The eve of All Saints’ Day was magical, in a good way. For one, it had been raining, right up to about the 6 p.m. start of the trick-or-treating. [Ohio has townships, a subdivision of counties. The township suggests (or is it a law? I don’t know) that trick-or-treating should take place between 6 and 8 p.m.] I had been doubtful as to whether we should even bother giving out candy. Suddenly at about 5:50 p.m. or so, the rain stopped.
My husband helped by putting out a little firepit at the end of the driveway, which is a custom for many in our neighborhood. The homeowners sit by the firepit while giving out candy, and they may have a party themselves.
I wrote the following after it was all over.
It’s quiet now. The clowns and freaks, saints and sinners, ghosts and ghouls are gone. I stand in the driveway, on the darkened and empty street, wondering what it all means. The silence after all the childish shrieks. The candy bowls empty. How did I come to be in this crazy world?
We talked with neighbors whom we don’t often see. One came over on his own, and when we got short of candy, he gave us some of his own. I went over to another neighbor after we had run out of candy again, just to say hi. I found out that the husband is related to a political candidate. When these neighbors learned that we had run out of candy, they gave us some of theirs.
Sitting with my husband by a firepit, we ate pizza and drank seltzer water between candy giveaways. A citizen patrol car drove by twice. The sounds of laughter in the neighborhood were comforting.
Shortly before 8 p.m., our neighbor to the right yelled, “Have a good night; we’re calling it quits.” Somehow I got to asking him what he did for a living, and he explained. Here was another neighbor whom we hardly ever talk with.
So quiet and silent now. The voices are gone. The air is still. The weather is mild tonight. We are blessed to be alive.
You woo me in the quiet places;
It’s there you fill me with Your graces.
I long for silence, to still the voices
That tempt me onto errant courses.
The noise of living makes me weary
(Though noise of loved ones can be cheery!).
The “noise” of nature, by contrast,
Brings calm and peace, or makes us wary.
When list’ning for Your mighty plan,
I calmly sit, or kneel, or stand,
Or even on a quiet walk –
By grace, or chance, I’ll hear You talk.
Grant me, O Lord, that blesséd grace –
No matter what the time or place –
In noise or quiet, at work or rest,
By Your sweet voice to then be blessed.
Thank you, God,
For the quiet of early August.
The quiet streets,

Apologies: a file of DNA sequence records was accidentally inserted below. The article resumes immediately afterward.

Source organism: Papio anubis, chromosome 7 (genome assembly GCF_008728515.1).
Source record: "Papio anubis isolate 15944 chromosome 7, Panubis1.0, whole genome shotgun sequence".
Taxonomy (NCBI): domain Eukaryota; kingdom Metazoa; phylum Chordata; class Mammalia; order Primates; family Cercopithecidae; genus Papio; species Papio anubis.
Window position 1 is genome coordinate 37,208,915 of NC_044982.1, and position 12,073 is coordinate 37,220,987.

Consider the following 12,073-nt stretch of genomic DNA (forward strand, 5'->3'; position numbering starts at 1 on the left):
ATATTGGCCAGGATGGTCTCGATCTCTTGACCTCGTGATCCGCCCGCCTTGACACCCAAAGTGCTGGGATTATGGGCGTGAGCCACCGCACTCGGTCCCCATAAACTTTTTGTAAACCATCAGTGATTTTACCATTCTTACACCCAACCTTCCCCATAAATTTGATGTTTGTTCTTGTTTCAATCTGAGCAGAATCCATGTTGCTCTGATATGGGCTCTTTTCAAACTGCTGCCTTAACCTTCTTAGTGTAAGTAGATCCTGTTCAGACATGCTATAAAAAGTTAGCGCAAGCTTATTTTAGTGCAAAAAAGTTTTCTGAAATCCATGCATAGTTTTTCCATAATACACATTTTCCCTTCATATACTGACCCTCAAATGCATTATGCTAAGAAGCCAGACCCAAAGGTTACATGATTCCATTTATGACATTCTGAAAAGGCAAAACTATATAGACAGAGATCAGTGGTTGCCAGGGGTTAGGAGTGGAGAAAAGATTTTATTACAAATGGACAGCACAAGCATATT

The quiet mornings;
School’s not yet started.
The quiet neighborhoods —
People gone to their cabins at Tahoe,
Or on road trips, or plane trips:
Gone to weddings (or funerals) —
Gone to see relatives.
Thank you for the cool morning air,
All the better with the silence.
But birds do sing and twitter;
I hear airplanes in the sky,
And a mother’s lullaby.
Sometimes the earth has peace,
You can drink up the silence,
You can remember childhood days
Of endless summer,
And let today be your gratitude.
I never liked the noise —
People squabbling, arguing, bickering.
Strong opinions — who was right?
So self-righteous; and not so humble.
Wouldn’t admit their own fragility —
For me, no unconditional stability.
Too many voices
Say what they think —
My life’s on the brink —
It’s hard to think.
Anyway, just have your way.
You’re always right —
Ain’t that the way?
There’s too much noise,
I have to say.
I’d rather sit in the silence
Listening for God to speak.
On first sight,
Like little children,
With eyes agog and mouths agape —
Paralyzed in awe and wonder
Ancient, ancient rocks
Tell God’s secrets
The streets silent and still.
Families away: spring holiday –
Or is it a resurrection?
No shouting voices,
Nor school buses.
No parents patiently waiting
For school to get out.
I meet more people
Out for walks.
Take the time
To smell the flowers.
Are the flowers
And the silent hours.
I seek in the silence
A word from You,
The key to my existence.
There are no voices around me.
I try to listen …
I beat against the doors
Of Your heart —
Will You let me in?
Or perhaps it’s the other way —
Will I let You in?
I seek for Your answer,
I wait for Your voice,
I hope for Your love.
I struggle and strain
To find You, to know You;
It will not be in vain.
Help me understand.
I didn’t know
What my words might do to you.
I’m in a fantasy land;
What my actions do to you.
Am I bereft
How did I know
What I could do,
Since silent were those
Who’d tell me true?
What does the silence mean?
It can be peaceful and serene.
It can be tense, it can be mean.
Let our silence be a calm,
A healing balm,
A space that will give birth to song.
“Come walk with me”, the Savior said
“Leave earthly cares behind
Leave all that comes twixt you and me
The sin and worry bind”
His heart was aching with such pain
He saw men struggle, strive in vain
When in His hand He held all things
The peace, the joy, that His love brings
He said, “You must the silence keep
The quietness, the inner deep
Close every door and go inside
To you My love I will confide”
“Each day go to the inner door
And listen as I speak, and more.
My inner peace I will impart
And make a fountain in your heart”
All men will one day bow the knee
To Him who hung upon a tree
‘Till then let us be well content
In silence, a true sacrament
IN THE SILENCE
Rushing, roaring water
Speaks to me of
wild and free
Cool, quiet woods –
Only the birds and insects speak,
And their incessant hum
Is a calming song
Waves of warm air
Billow like a curtain
Waiting for the sunset
To let in the coolness
Watch what you say –
This is a holy place
Where God meets man
In the silence